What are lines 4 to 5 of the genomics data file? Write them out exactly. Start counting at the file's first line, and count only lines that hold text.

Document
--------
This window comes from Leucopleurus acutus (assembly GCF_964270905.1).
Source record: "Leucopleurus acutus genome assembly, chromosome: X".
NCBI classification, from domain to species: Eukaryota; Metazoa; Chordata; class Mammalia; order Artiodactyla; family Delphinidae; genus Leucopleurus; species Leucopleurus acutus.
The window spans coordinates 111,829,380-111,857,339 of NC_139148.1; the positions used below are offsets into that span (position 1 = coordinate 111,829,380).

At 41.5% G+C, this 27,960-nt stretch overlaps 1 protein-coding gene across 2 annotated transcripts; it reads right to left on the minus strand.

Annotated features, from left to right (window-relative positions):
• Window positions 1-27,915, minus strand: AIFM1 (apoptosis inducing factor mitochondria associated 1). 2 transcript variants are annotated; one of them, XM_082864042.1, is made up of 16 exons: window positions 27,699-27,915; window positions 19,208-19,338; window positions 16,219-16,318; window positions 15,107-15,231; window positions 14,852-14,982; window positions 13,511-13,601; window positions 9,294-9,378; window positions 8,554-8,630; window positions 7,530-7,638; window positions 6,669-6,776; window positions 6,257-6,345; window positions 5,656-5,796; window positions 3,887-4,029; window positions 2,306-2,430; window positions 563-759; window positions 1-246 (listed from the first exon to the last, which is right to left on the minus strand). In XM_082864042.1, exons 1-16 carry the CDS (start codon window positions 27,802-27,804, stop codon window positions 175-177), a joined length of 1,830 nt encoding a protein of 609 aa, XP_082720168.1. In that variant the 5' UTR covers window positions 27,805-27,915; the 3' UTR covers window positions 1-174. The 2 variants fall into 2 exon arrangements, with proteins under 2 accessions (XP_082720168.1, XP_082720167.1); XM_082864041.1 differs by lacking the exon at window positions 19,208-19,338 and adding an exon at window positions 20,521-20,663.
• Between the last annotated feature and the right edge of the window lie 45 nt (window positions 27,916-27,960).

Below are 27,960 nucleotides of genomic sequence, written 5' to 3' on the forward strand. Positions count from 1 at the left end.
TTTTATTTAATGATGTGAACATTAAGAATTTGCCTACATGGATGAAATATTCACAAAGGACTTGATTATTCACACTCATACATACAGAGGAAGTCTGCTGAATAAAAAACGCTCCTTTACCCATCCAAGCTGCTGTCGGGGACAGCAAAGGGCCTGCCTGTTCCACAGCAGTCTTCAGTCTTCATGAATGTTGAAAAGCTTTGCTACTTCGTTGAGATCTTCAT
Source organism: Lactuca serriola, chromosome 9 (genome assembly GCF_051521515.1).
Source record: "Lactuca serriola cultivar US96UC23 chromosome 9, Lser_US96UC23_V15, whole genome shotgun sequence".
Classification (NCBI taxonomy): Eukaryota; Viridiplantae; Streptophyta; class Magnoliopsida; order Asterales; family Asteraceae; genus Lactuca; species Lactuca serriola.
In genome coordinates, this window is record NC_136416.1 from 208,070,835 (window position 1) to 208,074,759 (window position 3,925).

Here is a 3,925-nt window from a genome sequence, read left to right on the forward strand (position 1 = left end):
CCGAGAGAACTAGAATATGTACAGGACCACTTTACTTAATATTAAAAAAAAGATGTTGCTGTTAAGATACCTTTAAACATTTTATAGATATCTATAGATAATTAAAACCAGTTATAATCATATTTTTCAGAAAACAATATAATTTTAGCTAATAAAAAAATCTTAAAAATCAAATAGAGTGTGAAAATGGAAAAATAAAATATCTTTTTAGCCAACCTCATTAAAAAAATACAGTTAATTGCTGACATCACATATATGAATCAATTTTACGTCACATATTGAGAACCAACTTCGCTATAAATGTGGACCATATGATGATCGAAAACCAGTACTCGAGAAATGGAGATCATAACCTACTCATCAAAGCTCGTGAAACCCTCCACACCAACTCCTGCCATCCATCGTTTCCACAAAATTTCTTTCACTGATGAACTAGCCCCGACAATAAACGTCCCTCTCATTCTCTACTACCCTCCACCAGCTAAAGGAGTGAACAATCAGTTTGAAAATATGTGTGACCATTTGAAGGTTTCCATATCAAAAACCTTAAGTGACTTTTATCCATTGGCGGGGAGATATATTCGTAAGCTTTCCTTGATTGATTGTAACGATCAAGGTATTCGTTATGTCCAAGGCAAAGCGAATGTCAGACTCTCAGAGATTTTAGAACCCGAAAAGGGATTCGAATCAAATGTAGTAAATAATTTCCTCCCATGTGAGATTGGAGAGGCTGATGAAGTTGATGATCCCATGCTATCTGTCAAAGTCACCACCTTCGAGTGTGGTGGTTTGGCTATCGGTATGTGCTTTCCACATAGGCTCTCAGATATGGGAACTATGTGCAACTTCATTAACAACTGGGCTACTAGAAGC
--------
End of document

The window spans coordinates 111,829,380-111,857,339 of NC_139148.1; the positions used below are offsets into that span (position 1 = coordinate 111,829,380).

At 41.5% G+C, this 27,960-nt stretch overlaps 1 protein-coding gene across 2 annotated transcripts; it reads right to left on the minus strand.